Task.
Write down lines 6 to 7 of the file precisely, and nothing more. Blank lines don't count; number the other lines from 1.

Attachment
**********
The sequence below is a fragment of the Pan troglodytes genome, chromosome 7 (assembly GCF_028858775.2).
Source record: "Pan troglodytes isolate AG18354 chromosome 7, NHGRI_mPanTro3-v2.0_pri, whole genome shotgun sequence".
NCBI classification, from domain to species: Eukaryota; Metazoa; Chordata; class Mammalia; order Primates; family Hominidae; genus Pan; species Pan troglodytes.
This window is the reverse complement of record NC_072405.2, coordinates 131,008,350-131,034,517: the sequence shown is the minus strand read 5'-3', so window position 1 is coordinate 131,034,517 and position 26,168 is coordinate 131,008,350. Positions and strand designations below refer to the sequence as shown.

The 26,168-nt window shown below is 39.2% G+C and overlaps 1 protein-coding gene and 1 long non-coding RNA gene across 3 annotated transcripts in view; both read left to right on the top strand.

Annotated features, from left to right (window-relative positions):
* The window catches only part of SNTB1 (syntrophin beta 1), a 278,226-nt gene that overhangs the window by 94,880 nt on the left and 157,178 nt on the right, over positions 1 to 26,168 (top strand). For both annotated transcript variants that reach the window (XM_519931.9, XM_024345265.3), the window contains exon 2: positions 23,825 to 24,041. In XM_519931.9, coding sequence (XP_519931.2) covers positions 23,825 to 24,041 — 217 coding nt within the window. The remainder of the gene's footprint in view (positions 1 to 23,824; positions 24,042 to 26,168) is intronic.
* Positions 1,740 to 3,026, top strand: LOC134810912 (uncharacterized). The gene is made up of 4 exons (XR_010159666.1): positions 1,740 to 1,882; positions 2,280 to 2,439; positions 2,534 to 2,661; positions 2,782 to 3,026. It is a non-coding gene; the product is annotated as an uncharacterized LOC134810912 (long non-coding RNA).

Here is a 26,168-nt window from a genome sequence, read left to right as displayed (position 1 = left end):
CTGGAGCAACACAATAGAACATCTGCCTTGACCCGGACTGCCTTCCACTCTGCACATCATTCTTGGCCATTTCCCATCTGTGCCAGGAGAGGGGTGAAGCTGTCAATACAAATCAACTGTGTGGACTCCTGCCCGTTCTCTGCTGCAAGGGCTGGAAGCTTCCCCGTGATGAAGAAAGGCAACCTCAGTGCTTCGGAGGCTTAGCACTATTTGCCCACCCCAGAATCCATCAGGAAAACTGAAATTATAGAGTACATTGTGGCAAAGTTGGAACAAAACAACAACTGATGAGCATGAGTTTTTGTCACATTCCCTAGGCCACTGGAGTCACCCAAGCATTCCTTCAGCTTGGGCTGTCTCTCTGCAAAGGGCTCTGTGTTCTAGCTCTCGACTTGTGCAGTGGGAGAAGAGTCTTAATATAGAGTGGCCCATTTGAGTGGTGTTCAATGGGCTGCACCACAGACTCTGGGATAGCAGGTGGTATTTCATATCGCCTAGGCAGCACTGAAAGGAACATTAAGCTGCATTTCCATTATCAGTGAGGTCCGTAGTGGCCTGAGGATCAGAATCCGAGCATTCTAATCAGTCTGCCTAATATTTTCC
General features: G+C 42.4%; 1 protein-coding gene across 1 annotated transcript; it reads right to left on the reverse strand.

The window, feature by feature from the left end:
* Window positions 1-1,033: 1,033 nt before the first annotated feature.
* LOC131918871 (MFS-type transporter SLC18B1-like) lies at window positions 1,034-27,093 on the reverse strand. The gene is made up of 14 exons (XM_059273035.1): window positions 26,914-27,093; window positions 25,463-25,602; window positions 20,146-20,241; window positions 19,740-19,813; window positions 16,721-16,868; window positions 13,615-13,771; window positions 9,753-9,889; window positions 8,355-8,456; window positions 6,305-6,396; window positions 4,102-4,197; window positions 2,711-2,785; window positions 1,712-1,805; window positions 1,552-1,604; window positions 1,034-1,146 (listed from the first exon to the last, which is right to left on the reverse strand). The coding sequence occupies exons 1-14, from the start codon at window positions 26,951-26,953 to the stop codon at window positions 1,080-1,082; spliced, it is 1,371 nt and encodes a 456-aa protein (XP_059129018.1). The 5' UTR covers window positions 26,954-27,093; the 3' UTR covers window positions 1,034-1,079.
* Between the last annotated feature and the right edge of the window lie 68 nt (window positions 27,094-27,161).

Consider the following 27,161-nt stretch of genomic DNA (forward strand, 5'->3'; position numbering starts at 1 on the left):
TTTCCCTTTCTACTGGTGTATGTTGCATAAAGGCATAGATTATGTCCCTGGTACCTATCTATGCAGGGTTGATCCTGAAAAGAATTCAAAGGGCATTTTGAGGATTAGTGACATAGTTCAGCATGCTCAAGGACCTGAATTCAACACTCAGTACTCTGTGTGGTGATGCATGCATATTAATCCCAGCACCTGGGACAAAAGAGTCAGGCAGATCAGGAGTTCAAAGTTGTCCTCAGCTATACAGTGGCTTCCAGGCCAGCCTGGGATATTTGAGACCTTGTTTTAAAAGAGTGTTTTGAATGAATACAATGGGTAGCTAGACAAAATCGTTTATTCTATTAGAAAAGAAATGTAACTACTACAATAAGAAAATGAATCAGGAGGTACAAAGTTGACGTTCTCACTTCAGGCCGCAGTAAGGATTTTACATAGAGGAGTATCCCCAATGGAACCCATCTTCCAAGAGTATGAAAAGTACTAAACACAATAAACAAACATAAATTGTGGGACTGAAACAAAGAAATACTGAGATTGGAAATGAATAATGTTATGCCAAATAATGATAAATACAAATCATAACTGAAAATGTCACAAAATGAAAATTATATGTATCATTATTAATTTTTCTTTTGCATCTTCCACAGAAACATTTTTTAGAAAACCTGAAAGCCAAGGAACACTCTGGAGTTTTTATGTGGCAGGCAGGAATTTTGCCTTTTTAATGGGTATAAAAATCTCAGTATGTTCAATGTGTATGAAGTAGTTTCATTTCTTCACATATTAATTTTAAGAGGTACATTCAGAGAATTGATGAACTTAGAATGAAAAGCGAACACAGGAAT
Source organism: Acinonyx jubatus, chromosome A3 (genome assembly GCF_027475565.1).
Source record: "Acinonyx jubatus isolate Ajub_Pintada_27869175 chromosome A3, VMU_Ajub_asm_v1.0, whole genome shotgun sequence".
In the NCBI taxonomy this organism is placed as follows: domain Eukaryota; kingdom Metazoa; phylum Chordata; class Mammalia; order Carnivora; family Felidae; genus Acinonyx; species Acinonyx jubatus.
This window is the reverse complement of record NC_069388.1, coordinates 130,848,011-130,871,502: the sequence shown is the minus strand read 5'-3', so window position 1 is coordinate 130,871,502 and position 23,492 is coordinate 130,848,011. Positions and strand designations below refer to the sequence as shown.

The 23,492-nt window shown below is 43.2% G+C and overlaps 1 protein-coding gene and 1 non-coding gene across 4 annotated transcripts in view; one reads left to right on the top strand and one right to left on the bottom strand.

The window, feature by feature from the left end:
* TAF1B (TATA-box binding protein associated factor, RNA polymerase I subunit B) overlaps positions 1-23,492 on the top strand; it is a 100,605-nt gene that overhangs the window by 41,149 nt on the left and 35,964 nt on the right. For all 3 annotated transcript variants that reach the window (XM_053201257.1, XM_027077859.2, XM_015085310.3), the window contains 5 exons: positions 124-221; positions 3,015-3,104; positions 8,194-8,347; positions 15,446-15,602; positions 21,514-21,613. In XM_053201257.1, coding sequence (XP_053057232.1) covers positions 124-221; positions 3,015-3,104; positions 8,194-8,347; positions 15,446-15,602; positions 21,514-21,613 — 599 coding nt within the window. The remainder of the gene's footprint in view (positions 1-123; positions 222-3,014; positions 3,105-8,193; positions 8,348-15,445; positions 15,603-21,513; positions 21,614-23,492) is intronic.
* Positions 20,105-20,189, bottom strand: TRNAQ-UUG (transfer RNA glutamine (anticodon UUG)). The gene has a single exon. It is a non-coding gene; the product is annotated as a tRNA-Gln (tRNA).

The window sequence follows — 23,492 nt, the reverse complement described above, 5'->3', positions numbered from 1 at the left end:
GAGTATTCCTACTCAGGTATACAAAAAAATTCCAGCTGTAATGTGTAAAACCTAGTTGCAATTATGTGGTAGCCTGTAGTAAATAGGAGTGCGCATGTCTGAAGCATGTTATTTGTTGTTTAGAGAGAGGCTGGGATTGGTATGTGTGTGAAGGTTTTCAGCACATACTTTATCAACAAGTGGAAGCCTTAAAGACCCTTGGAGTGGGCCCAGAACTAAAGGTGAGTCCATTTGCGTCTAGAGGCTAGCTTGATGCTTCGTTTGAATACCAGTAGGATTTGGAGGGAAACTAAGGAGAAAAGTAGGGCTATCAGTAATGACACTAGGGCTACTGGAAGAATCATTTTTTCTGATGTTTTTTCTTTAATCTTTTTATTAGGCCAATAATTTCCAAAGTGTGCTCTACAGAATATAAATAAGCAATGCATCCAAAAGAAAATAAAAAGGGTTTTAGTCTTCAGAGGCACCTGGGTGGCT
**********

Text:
Annotated features, from left to right (window-relative positions):
* The window catches only part of SNTB1 (syntrophin beta 1), a 278,226-nt gene that overhangs the window by 94,880 nt on the left and 157,178 nt on the right, over positions 1 to 26,168 (top strand). For both annotated transcript variants that reach the window (XM_519931.9, XM_024345265.3), the window contains exon 2: positions 23,825 to 24,041. In XM_519931.9, coding sequence (XP_519931.2) covers positions 23,825 to 24,041 — 217 coding nt within the window. The remainder of the gene's footprint in view (positions 1 to 23,824; positions 24,042 to 26,168) is intronic.